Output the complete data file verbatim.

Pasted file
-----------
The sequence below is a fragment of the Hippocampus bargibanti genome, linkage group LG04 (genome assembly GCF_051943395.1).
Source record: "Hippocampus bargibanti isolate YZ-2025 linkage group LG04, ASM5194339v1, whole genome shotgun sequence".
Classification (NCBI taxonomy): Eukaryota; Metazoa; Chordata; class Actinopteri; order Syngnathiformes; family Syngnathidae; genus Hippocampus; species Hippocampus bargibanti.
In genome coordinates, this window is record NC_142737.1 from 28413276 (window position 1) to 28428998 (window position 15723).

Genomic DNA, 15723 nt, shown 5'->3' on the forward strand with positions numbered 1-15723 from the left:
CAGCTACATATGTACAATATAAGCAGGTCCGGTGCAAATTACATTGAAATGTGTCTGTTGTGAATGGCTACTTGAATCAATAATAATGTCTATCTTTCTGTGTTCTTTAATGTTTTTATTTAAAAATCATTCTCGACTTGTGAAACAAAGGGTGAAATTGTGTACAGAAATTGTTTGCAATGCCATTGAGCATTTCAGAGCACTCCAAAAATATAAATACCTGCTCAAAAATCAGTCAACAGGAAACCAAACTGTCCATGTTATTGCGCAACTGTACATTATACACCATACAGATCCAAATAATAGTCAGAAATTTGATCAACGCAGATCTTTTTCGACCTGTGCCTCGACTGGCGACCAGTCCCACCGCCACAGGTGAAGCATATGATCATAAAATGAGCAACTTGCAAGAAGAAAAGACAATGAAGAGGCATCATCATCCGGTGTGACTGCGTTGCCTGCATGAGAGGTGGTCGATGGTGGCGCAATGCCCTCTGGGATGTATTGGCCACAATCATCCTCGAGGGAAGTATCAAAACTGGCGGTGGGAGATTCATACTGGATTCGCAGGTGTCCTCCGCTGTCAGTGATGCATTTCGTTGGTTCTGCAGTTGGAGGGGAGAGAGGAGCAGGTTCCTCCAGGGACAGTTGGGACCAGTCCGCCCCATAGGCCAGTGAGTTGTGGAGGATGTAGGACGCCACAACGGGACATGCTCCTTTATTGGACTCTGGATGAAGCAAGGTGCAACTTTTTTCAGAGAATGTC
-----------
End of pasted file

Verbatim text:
The sequence below is a fragment of the Hippocampus bargibanti genome, linkage group LG04 (genome assembly GCF_051943395.1).
Source record: "Hippocampus bargibanti isolate YZ-2025 linkage group LG04, ASM5194339v1, whole genome shotgun sequence".
Classification (NCBI taxonomy): Eukaryota; Metazoa; Chordata; class Actinopteri; order Syngnathiformes; family Syngnathidae; genus Hippocampus; species Hippocampus bargibanti.
In genome coordinates, this window is record NC_142737.1 from 28413276 (window position 1) to 28428998 (window position 15723).

Genomic DNA, 15723 nt, shown 5'->3' on the forward strand with positions numbered 1-15723 from the left:
CAGCTACATATGTACAATATAAGCAGGTCCGGTGCAAATTACATTGAAATGTGTCTGTTGTGAATGGCTACTTGAATCAATAATAATGTCTATCTTTCTGTGTTCTTTAATGTTTTTATTTAAAAATCATTCTCGACTTGTGAAACAAAGGGTGAAATTGTGTACAGAAATTGTTTGCAATGCCATTGAGCATTTCAGAGCACTCCAAAAATATAAATACCTGCTCAAAAATCAGTCAACAGGAAACCAAACTGTCCATGTTATTGCGCAACTGTACATTATACACCATACAGATCCAAATAATAGTCAGAAATTTGATCAACGCAGATCTTTTTCGACCTGTGCCTCGACTGGCGACCAGTCCCACCGCCACAGGTGAAGCATATGATCATAAAATGAGCAACTTGCAAGAAGAAAAGACAATGAAGAGGCATCATCATCCGGTGTGACTGCGTTGCCTGCATGAGAGGTGGTCGATGGTGGCGCAATGCCCTCTGGGATGTATTGGCCACAATCATCCTCGAGGGAAGTATCAAAACTGGCGGTGGGAGATTCATACTGGATTCGCAGGTGTCCTCCGCTGTCAGTGATGCATTTCGTTGGTTCTGCAGTTGGAGGGGAGAGAGGAGCAGGTTCCTCCAGGGACAGTTGGGACCAGTCCGCCCCATAGGCCAGTGAGTTGTGGAGGATGTAGGACGCCACAACGGGACATGCTCCTTTATTGGACTCTGGATGAAGCAAGGTGCAACTTTTTTCAGAGAATGTC